Handling tabular data

Many apps created with Calcapp look up values found in data tables and present the results to the user, rather than doing traditional math. This data can include everything from tax brackets to information on the products offered by a company.

Calcapp supports spreadsheet-like data tables using our data editor:

Calcapp's data editor

To insert data and bring up the data editor, press the DATA button in the app designer:

A button in the app designer that launches the data editor

The first row must consist of column names.

To transfer data from your spreadsheet, follow these instructions:

  1. Switch to your spreadsheet.

  2. Select the desired range.

  3. Copy the data to the clipboard (press Ctrl+C on PC or +C on Mac).

  4. Switch back to Calcapp Creator and the data editor.

  5. Select the cell in the upper left corner.

  6. Paste the data from your spreadsheet (press Ctrl+V or +V on Mac).

When you click Save, one named value per column is created:

The named values that result from saving data in the data editor

The DATA button changes to DATA when a compatible named value is selected, allowing you to edit the data using the data editor.

If you need to rename a column, rename the named value in the app designer instead of renaming the column in the data editor. If you do the latter, the data editor will leave the named value corresponding to the old column in place, and add a new named value with the new column name.

Apps can read and process the data you enter using the data editor. However, they cannot currently modify the data. To change the data, the app author needs to use Calcapp Creator.

Detecting numbers and dates

If you enter dates or numbers in the data editor, it should produce named values whose formulas are number or date arrays, and not text arrays. That enables them to be acted upon by functions and operators that accept numbers and dates.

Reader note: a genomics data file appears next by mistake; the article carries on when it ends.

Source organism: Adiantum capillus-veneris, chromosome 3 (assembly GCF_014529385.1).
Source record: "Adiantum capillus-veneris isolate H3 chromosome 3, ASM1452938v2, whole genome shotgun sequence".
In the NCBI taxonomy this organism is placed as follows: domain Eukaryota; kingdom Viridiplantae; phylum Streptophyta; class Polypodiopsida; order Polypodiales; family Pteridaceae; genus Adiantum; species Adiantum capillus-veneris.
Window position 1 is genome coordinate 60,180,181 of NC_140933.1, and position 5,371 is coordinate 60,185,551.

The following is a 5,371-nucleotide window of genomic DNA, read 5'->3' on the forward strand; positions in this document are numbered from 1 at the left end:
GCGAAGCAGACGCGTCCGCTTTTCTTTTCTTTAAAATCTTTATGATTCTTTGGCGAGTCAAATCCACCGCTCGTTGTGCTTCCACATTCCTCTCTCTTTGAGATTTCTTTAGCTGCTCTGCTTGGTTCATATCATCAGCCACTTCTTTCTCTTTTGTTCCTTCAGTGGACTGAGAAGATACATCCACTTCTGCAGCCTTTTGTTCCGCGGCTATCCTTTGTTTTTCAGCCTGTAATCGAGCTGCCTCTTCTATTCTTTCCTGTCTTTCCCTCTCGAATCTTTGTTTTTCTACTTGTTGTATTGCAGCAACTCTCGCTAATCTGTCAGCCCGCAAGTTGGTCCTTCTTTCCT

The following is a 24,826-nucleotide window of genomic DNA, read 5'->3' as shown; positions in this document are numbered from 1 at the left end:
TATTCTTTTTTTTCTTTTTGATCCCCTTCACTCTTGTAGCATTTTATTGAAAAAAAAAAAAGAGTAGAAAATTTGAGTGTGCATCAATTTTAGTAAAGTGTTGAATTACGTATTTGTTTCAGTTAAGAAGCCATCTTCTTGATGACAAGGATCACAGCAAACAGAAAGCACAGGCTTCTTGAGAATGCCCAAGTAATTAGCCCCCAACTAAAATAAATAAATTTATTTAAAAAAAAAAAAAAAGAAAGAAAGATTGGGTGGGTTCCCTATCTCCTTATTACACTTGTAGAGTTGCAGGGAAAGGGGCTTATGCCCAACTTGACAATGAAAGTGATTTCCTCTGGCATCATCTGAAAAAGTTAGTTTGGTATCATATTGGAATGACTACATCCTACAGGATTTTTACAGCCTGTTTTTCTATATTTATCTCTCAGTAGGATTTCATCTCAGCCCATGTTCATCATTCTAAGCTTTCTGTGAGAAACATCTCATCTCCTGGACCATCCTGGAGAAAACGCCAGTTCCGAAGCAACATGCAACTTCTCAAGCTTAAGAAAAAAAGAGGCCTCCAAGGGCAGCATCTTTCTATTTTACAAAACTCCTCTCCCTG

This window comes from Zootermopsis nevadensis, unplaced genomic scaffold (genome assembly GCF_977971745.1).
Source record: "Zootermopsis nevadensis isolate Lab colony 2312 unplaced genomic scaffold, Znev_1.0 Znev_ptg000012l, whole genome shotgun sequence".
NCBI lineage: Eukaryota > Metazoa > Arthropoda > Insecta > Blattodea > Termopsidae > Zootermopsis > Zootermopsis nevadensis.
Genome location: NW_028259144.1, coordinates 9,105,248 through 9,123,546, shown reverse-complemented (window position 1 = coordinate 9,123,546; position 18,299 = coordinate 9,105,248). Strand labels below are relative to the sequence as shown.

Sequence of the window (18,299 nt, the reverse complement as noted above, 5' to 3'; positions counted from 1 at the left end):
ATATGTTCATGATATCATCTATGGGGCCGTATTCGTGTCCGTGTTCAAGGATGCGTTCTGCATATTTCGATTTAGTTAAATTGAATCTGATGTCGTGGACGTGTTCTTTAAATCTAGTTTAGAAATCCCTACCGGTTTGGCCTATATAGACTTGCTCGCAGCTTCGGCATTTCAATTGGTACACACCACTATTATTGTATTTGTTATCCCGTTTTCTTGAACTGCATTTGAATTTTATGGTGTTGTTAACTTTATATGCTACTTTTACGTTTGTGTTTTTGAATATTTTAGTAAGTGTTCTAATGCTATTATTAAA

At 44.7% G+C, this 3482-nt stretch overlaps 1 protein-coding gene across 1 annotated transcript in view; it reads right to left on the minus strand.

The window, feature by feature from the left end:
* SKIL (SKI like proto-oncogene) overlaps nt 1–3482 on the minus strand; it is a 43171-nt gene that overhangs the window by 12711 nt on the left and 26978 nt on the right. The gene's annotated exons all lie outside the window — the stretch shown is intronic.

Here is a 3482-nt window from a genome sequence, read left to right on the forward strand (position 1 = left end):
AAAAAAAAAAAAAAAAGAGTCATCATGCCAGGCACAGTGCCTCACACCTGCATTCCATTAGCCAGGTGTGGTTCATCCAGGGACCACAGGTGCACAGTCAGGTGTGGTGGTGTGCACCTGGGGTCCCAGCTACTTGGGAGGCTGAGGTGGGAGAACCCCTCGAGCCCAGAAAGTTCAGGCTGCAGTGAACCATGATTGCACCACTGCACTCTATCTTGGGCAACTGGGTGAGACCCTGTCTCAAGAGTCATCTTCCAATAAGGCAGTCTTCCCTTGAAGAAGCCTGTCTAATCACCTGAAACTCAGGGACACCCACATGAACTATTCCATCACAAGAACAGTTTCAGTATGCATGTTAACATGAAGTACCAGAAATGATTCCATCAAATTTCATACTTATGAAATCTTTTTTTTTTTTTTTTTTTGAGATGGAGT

To that end, the data editor automatically detects numbers and dates. In order for that to work, the language setting must match the data (which can differ from the language of the app).

Set the language by pressing the button:

Setting the language in our new data editor

Detected numbers appear on a blue background and detected dates appear on a pink background.

Select a range and press the button to force Calcapp to interpret the range as text. Press the button to make Calcapp try to automatically detect if the selected range represents numbers or dates.

Using dedicated screens for data

The data editor creates and works with named values that are part of the current screen. For small tables with a few columns, that can work well.

However, if your tables are large or are used from multiple screens, it’s a good idea to move them to dedicated screens, never shown to your users.

Named values, corresponding to the table with sweaters, dresses and shorts above, could be put on a screen named Products, for instance. That would enable you to reference, say, the Color named value by writing Products!ColorProducts!Color in a formula.

To ensure that your users cannot reach these data screens, there are a few techniques you can use:

If you have multiple data screens, create a list screen whose navigators lead to these data screens, and make the list screen itself unreachable using the techniques listed above.

Accessing data from formulas

The named values created from the Products table can easily be used from formulas. This section discusses some commonly-used formulas for processing the data.

If you want to try the formulas on this page for yourself, here’s the data as a Google Sheets spreadsheet, ready to be imported into an app.

This formula calculates the average product price:


This formula returns the number of products costing more than $100:

COUNTIF(Products!Price, ">100")COUNTIF(Products!Price; ">100")

This formula returns the kind of the product costing the most:

INDEX(Products!Kind, XMATCH(MAX(Products!Price), Products!Price))INDEX(Products!Kind; XMATCH(MAX(Products!Price); Products!Price))

This formula returns the color of the product costing $129, “Black”:

XLOOKUP(129, Products!Price, Products!Color)XLOOKUP(129; Products!Price; Products!Color)

To learn how XLOOKUP works, refer to our documentation, which contains many more formula samples.

Using XLOOKUP with multiple criteria

What if we need to use multiple criteria with XLOOKUP, and not just a single one?

Let’s assume that there are three text drop-down fields, named Kind, Size and Color, each containing the values found in the appropriate column in the table.

This formula returns the price of the product matching the selected kind, size and color:

XLOOKUP(TRUE, (Kind = Products!Kind) && (Size = Products!Size) && (Color = Products!Color), Products!Price)XLOOKUP(TRUE; (Kind = Products!Kind) && (Size = Products!Size) && (Color = Products!Color); Products!Price)

(Kind, Size and Color in the formula refer to the text drop-down fields, whereas names starting with Products! refer to named values that are part of the Products screen.)

To see why this works, refer to the blog post we wrote when introducing this feature. Also, our documentation for XLOOKUP has a similar example.

Continue reading about customizing the appearance of your apps »